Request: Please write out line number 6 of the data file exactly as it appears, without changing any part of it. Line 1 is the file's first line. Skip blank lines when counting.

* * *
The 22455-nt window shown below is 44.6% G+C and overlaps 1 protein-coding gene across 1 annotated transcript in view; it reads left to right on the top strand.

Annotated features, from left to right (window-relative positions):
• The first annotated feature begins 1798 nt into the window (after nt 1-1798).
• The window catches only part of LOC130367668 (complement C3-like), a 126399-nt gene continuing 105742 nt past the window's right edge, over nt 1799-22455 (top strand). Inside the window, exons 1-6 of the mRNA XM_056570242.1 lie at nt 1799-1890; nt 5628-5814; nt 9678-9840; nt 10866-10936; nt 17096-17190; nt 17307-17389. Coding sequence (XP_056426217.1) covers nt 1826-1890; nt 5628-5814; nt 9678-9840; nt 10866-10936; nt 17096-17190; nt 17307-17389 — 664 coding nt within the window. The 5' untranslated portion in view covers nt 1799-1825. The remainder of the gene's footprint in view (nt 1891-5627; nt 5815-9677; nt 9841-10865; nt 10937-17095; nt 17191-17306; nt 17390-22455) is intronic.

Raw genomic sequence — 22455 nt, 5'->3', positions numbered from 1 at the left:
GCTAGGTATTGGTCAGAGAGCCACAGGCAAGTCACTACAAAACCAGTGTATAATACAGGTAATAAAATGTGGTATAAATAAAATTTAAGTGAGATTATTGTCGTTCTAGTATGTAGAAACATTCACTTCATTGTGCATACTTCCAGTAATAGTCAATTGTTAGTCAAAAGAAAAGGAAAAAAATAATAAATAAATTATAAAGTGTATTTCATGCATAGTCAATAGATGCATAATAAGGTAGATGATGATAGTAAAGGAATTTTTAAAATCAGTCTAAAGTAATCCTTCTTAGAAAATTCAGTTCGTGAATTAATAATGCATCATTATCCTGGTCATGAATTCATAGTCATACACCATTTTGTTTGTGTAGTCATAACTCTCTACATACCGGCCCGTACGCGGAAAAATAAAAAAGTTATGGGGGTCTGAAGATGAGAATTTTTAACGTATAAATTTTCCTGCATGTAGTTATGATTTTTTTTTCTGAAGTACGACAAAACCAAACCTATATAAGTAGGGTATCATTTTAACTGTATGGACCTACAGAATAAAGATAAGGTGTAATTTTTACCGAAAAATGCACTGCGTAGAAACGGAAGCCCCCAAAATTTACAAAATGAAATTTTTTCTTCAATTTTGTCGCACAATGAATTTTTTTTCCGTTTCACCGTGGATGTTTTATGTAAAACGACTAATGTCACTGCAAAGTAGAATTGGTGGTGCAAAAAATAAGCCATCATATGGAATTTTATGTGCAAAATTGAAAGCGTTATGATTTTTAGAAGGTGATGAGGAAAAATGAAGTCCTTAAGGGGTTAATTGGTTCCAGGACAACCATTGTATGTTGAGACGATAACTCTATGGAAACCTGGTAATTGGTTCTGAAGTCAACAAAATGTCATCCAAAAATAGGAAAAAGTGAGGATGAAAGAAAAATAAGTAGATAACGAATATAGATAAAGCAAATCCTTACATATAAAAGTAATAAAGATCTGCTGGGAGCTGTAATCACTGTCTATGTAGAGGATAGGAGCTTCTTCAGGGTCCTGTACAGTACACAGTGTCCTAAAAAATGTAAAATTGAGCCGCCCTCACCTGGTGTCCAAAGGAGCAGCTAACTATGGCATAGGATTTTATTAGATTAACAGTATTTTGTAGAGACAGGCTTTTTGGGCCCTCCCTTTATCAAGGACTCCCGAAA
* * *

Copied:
GCTAGGTATTGGTCAGAGAGCCACAGGCAAGTCACTACAAAACCAGTGTATAATACAGGTAATAAAATGTGGTATAAATAAAATTTAAGTGAGATTATTGTCGTTCTAGTATGTAGAAACATTCACTTCATTGTGCATACTTCCAGTAATAGTCAATTGTTAGTCAAAAGAAAAGGAAAAAAATAATAAATAAATTATAAAGTGTATTTCATGCATAGTCAATAGATGCATAATAAGGTAGATGATGATAGTAAAGGAATTTTTAAAATCAGTCTAAAGTAATCCTTCTTAGAAAATTCAGTTCGTGAATTAATAATGCATCATTATCCTGGTCATGAATTCATAGTCATACACCATTTTGTTTGTGTAGTCATAACTCTCTACATACCGGCCCGTACGCGGAAAAATAAAAAAGTTATGGGGGTCTGAAGATGAGAATTTTTAACGTATAAATTTTCCTGCATGTAGTTATGATTTTTTTTTCTGAAGTACGACAAAACCAAACCTATATAAGTAGGGTATCATTTTAACTGTATGGACCTACAGAATAAAGATAAGGTGTAATTTTTACCGAAAAATGCACTGCGTAGAAACGGAAGCCCCCAAAATTTACAAAATGAAATTTTTTCTTCAATTTTGTCGCACAATGAATTTTTTTTCCGTTTCACCGTGGATGTTTTATGTAAAACGACTAATGTCACTGCAAAGTAGAATTGGTGGTGCAAAAAATAAGCCATCATATGGAATTTTATGTGCAAAATTGAAAGCGTTATGATTTTTAGAAGGTGATGAGGAAAAATGAAGTCCTTAAGGGGTTAATTGGTTCCAGGACAACCATTGTATGTTGAGACGATAACTCTATGGAAACCTGGTAATTGGTTCTGAAGTCAACAAAATGTCATCCAAAAATAGGAAAAAGTGAGGATGAAAGAAAAATAAGTAGATAACGAATATAGATAAAGCAAATCCTTACATATAAAAGTAATAAAGATCTGCTGGGAGCTGTAATCACTGTCTATGTAGAGGATAGGAGCTTCTTCAGGGTCCTGTACAGTACACAGTGTCCTAAAAAATGTAAAATTGAGCCGCCCTCACCTGGTGTCCAAAGGAGCAGCTAACTATGGCATAGGATTTTATTAGATTAACAGTATTTTGTAGAGACAGGCTTTTTGGGCCCTCCCTTTATCAAGGACTCCCGAAA